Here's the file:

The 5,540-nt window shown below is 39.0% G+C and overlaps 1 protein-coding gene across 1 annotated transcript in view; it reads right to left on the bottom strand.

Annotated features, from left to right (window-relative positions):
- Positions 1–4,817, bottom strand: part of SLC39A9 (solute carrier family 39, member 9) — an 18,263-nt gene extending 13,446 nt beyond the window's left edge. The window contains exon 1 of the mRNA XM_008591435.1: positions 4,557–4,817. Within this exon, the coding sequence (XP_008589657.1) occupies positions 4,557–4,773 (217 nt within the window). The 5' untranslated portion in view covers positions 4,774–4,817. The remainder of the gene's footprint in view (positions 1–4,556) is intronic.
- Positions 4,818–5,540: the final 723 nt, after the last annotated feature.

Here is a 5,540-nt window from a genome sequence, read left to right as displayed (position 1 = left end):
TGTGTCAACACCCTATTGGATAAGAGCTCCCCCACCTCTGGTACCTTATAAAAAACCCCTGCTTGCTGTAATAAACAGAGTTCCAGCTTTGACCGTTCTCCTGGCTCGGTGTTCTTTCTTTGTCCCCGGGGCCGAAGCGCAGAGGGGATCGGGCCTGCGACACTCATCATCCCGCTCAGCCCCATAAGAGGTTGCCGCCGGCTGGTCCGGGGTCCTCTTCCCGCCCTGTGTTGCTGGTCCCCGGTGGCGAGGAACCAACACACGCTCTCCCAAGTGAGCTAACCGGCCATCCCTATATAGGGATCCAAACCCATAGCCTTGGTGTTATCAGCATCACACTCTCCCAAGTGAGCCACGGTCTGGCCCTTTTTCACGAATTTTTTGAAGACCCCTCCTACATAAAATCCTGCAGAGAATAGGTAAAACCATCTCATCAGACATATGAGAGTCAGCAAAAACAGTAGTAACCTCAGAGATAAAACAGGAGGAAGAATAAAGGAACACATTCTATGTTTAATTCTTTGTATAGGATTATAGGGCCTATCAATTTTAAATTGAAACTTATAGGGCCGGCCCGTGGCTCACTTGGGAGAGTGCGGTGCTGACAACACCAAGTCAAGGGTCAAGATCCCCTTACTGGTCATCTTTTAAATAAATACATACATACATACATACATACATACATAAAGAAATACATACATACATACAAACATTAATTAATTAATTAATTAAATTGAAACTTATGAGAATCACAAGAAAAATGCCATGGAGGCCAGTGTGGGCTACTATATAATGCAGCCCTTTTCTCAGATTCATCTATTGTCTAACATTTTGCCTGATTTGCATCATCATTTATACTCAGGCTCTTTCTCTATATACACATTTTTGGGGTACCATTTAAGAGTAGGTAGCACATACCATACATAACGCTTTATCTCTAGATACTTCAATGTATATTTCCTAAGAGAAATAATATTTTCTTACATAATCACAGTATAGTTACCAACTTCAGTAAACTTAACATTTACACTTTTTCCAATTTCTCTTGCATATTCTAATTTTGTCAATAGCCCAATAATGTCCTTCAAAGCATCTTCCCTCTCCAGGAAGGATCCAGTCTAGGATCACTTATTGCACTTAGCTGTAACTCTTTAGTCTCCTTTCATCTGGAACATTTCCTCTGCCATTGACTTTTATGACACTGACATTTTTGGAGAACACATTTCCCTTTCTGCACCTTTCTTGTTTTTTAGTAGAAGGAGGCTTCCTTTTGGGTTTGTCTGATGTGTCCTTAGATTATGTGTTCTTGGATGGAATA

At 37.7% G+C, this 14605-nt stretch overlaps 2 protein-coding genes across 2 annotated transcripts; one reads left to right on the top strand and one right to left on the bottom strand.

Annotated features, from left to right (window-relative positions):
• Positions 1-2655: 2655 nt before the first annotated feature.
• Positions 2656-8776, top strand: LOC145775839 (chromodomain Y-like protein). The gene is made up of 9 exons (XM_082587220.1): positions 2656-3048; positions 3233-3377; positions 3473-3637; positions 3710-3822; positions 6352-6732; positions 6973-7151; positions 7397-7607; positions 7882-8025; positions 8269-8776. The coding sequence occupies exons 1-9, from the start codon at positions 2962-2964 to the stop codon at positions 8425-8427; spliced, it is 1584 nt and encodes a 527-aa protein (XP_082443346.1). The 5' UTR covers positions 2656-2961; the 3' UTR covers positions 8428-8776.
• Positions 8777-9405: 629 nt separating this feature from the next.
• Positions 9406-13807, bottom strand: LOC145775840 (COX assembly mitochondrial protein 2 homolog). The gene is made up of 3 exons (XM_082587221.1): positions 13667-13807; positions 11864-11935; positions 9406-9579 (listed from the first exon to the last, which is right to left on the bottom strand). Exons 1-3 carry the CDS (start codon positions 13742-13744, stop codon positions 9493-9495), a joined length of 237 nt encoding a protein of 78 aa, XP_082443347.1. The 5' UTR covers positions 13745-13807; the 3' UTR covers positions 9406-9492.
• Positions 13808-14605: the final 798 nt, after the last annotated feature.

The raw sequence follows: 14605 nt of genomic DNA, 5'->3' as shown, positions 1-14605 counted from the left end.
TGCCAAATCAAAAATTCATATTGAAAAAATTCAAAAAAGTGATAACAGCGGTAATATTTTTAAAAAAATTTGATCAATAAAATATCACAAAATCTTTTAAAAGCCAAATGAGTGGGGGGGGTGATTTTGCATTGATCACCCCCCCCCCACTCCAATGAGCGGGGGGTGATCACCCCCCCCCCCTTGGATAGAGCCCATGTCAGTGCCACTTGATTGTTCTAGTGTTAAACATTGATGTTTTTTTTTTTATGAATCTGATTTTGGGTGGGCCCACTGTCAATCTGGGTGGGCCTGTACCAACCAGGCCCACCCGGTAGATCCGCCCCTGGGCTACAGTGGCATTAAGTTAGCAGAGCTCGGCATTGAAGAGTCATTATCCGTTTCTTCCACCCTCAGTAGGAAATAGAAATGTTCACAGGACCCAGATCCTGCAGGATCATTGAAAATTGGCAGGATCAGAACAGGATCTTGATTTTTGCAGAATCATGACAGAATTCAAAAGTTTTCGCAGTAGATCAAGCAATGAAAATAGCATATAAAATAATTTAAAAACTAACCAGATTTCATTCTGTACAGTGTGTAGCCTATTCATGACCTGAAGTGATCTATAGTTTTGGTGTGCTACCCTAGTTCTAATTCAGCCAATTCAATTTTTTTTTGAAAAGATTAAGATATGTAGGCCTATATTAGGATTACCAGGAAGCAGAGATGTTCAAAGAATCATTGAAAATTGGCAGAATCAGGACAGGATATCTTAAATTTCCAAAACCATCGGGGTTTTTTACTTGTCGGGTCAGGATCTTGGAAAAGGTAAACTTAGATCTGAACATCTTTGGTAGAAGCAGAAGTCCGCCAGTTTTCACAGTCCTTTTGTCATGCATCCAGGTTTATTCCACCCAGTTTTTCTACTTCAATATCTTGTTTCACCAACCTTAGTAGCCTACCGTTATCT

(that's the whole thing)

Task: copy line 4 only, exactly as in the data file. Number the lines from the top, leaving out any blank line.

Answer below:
- Positions 4,818–5,540: the final 723 nt, after the last annotated feature.